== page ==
At the Brooklyn Vaccine site I visited, all I met was a happy, patient, reassuring, even checking on a young woman who could not find me at the 3 p.m. meeting schedule. “Do not worry,” he said, “you will get the vaccine.”
In the next window, a young man from Nigeria checked my ID card և Medicare card և to find out what had happened. It turned out that I inadvertently fixed a 3 in the morning appointment, site unaware was open 24-7. Another “do not worry” և I moved from Florida to a young technician who injected the Moderna vaccine into my left thorax.
I sat in the tent for 15 minutes to make sure I didn’t have any serious reactions. The next day I received a note. “Hello Jane, it’s time for your secure daily registration,” և a link to the CDC website that asked: How do you feel today? (Good, fair, poor); Did you have a fever or a fever today? (Yes No); This is followed by a screening of symptoms, first for pain, redness, swelling or itching at the injection site, then generally for convulsions, headache, joint pain, muscle or body aches, fatigue or tiredness, nausea, vomiting, diarrhea, abdominal pain. any other symptoms I wanted to report.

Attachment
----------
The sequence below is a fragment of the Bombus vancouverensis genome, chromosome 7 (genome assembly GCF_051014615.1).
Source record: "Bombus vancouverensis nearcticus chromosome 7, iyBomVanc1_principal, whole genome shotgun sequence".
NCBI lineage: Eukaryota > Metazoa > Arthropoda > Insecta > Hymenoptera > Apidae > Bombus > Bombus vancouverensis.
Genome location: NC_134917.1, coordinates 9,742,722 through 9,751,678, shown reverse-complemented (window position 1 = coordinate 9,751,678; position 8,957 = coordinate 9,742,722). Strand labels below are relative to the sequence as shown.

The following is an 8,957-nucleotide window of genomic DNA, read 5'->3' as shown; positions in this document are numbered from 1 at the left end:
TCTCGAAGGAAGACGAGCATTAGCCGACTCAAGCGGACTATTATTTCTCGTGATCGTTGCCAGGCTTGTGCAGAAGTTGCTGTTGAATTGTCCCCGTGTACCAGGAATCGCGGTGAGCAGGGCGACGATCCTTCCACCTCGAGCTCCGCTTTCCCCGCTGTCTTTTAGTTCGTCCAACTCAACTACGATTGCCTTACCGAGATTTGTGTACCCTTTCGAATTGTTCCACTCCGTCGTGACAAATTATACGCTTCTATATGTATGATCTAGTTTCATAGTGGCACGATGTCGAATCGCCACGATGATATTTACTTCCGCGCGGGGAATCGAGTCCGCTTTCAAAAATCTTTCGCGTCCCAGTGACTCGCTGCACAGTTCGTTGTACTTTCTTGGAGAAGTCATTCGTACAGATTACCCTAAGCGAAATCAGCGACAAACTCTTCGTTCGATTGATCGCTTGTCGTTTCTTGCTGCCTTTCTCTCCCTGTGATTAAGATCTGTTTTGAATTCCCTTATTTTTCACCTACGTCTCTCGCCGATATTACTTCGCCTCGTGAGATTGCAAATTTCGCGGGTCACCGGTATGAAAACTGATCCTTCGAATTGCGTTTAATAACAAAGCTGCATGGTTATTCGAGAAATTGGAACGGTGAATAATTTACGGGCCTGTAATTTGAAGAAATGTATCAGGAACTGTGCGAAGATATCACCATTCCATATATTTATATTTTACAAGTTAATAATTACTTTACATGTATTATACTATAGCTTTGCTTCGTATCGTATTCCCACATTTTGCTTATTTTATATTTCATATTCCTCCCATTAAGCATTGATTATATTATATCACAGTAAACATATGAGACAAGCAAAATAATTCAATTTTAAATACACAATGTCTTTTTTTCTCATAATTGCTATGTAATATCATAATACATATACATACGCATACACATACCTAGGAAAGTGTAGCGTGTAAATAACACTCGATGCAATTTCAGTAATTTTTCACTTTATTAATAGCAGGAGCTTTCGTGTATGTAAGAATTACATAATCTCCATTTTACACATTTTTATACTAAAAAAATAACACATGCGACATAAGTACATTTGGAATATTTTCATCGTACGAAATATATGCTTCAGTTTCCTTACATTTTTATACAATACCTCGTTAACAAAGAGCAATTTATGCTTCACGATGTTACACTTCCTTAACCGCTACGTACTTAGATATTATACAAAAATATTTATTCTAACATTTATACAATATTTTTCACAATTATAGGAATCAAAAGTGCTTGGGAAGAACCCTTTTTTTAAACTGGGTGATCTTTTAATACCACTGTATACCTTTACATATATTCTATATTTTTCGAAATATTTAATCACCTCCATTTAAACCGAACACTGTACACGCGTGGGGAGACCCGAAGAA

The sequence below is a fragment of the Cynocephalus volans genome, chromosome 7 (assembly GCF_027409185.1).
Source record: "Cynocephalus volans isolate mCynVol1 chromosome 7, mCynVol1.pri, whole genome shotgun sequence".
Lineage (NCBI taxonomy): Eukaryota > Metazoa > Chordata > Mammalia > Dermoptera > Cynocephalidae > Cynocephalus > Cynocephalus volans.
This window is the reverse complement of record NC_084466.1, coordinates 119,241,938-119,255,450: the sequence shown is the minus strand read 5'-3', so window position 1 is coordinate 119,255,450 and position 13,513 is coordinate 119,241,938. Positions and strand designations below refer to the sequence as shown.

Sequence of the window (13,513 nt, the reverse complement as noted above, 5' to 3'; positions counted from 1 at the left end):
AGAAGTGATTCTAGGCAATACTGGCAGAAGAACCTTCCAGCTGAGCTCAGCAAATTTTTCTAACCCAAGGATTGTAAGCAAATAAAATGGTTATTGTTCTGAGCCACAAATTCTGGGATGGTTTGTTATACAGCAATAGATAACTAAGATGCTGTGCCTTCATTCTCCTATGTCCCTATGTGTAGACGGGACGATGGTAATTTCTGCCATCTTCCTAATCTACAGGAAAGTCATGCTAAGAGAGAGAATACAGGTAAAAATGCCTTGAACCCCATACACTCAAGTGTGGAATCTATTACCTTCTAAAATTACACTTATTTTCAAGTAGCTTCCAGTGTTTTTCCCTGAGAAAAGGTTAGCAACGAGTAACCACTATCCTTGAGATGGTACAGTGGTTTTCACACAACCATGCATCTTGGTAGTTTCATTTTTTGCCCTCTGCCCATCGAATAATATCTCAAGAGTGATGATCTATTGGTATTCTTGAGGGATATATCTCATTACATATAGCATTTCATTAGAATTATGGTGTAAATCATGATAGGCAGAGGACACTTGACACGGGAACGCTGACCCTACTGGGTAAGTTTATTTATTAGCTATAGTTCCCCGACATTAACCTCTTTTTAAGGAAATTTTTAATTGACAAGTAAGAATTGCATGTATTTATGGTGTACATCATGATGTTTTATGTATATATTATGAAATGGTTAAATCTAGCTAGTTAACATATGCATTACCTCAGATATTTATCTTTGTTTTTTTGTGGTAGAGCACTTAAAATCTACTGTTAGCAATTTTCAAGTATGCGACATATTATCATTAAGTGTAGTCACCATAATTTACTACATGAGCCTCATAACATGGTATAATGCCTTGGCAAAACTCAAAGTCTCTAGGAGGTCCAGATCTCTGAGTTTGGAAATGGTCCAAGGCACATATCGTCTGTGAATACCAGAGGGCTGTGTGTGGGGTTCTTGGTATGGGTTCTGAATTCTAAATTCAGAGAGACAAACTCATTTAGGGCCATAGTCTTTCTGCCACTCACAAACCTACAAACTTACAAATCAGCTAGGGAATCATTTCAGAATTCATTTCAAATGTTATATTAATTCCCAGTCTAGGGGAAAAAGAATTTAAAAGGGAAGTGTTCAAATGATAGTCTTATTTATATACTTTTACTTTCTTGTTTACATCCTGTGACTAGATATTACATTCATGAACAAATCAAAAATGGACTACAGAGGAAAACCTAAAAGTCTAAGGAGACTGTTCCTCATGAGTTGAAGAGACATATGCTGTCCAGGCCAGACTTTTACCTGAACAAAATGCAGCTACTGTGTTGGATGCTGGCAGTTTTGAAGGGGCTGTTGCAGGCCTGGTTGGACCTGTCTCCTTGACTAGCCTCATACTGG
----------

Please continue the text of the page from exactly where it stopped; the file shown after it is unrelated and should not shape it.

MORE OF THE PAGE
Finally, I was asked a few health-related questions about my ability to work, my normal daily activities, and whether I should consult a health care professional. I received the same text at the same time each day for more than a week, and was referred to me if I wanted to report a vaccine adverse event to the reporting system.
The second dose, given 34 days later, passed even more smoothly. At that time, I spoke with dozens of other people of different ages who had received both shots. Only two reported bad reactions: fever, nausea, extreme tiredness, which lasted for a day or two. I was ready for the worst, but it never happened. My arm, shoulder and neck ached the first night, but most of the pain went away the next morning. Even though my son was calling, if I could not walk with my dog, I did not need his help. I could even swim that afternoon.